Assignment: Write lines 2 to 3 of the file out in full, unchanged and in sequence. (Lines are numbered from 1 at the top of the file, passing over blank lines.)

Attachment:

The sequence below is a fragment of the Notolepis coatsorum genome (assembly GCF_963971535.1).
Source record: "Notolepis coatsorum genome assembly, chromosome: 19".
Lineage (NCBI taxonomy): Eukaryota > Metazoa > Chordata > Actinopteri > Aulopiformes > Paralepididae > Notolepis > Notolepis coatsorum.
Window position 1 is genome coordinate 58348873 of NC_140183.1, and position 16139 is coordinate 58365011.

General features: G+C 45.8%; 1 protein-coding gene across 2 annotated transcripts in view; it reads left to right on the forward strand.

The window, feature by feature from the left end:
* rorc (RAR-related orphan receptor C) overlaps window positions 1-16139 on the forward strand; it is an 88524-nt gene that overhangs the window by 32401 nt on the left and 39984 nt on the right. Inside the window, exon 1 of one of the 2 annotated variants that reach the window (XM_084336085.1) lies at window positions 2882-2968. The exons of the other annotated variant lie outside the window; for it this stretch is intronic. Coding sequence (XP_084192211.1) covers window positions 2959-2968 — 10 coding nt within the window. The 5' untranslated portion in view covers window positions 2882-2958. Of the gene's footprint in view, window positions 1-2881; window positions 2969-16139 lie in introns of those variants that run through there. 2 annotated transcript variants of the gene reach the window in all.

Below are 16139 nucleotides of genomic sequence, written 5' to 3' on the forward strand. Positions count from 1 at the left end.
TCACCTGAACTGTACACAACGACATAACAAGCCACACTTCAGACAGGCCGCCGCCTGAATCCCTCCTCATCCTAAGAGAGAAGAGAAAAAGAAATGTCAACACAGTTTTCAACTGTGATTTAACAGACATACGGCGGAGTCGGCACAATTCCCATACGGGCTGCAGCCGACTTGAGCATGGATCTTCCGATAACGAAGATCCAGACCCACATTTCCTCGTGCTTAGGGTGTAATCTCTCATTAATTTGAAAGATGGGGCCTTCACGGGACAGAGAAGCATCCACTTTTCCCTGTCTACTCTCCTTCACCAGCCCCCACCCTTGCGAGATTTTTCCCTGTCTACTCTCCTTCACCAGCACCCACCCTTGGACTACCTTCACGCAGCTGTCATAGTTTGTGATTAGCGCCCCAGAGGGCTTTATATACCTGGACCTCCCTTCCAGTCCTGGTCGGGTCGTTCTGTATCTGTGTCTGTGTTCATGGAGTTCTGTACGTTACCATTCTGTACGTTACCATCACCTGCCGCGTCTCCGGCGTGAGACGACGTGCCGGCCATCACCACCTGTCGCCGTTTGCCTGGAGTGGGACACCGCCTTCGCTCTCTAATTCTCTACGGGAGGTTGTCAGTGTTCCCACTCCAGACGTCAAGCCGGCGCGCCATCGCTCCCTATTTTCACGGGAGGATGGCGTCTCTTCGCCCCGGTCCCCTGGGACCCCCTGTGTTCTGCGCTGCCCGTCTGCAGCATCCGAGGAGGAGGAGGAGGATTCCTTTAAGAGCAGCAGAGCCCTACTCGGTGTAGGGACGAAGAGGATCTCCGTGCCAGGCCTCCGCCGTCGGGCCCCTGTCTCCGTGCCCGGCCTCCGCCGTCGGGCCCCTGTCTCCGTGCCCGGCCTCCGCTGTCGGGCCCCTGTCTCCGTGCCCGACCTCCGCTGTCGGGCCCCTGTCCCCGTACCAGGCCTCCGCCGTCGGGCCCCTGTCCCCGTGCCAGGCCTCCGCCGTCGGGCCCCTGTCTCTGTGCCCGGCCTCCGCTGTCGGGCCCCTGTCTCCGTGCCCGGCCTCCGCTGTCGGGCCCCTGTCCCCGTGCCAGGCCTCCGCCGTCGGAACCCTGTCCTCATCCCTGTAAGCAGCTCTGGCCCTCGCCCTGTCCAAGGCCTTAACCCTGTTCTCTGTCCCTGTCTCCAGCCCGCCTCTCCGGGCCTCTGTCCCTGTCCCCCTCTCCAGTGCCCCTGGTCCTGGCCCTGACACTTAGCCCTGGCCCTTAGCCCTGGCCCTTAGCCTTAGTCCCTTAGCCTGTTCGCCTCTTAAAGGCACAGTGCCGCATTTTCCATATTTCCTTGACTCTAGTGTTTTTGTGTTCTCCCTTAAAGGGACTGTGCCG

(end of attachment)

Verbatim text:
Source record: "Notolepis coatsorum genome assembly, chromosome: 19".
Lineage (NCBI taxonomy): Eukaryota > Metazoa > Chordata > Actinopteri > Aulopiformes > Paralepididae > Notolepis > Notolepis coatsorum.